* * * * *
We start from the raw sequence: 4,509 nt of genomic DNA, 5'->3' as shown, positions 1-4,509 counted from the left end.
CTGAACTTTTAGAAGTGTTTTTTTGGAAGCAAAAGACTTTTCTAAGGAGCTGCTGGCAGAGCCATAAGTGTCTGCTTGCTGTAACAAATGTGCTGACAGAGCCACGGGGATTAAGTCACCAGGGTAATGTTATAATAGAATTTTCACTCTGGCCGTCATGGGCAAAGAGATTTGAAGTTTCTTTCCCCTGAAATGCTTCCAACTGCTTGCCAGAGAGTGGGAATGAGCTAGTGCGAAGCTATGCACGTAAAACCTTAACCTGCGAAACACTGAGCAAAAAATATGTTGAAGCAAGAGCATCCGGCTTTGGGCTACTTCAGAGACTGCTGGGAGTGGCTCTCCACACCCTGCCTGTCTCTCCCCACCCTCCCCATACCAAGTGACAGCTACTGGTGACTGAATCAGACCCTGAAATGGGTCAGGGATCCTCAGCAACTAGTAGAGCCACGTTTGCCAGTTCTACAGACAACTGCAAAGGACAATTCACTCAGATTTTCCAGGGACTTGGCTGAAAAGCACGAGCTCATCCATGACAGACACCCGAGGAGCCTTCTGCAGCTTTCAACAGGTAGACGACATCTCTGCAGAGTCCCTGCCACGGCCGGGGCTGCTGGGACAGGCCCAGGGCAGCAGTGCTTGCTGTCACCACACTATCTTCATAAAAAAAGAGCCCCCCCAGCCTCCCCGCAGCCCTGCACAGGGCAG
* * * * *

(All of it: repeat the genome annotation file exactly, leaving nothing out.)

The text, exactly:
We start from the raw sequence: 4,509 nt of genomic DNA, 5'->3' as shown, positions 1-4,509 counted from the left end.
CTGAACTTTTAGAAGTGTTTTTTTGGAAGCAAAAGACTTTTCTAAGGAGCTGCTGGCAGAGCCATAAGTGTCTGCTTGCTGTAACAAATGTGCTGACAGAGCCACGGGGATTAAGTCACCAGGGTAATGTTATAATAGAATTTTCACTCTGGCCGTCATGGGCAAAGAGATTTGAAGTTTCTTTCCCCTGAAATGCTTCCAACTGCTTGCCAGAGAGTGGGAATGAGCTAGTGCGAAGCTATGCACGTAAAACCTTAACCTGCGAAACACTGAGCAAAAAATATGTTGAAGCAAGAGCATCCGGCTTTGGGCTACTTCAGAGACTGCTGGGAGTGGCTCTCCACACCCTGCCTGTCTCTCCCCACCCTCCCCATACCAAGTGACAGCTACTGGTGACTGAATCAGACCCTGAAATGGGTCAGGGATCCTCAGCAACTAGTAGAGCCACGTTTGCCAGTTCTACAGACAACTGCAAAGGACAATTCACTCAGATTTTCCAGGGACTTGGCTGAAAAGCACGAGCTCATCCATGACAGACACCCGAGGAGCCTTCTGCAGCTTTCAACAGGTAGACGACATCTCTGCAGAGTCCCTGCCACGGCCGGGGCTGCTGGGACAGGCCCAGGGCAGCAGTGCTTGCTGTCACCACACTATCTTCATAAAAAAAGAGCCCCCCCAGCCTCCCCGCAGCCCTGCACAGGGCAG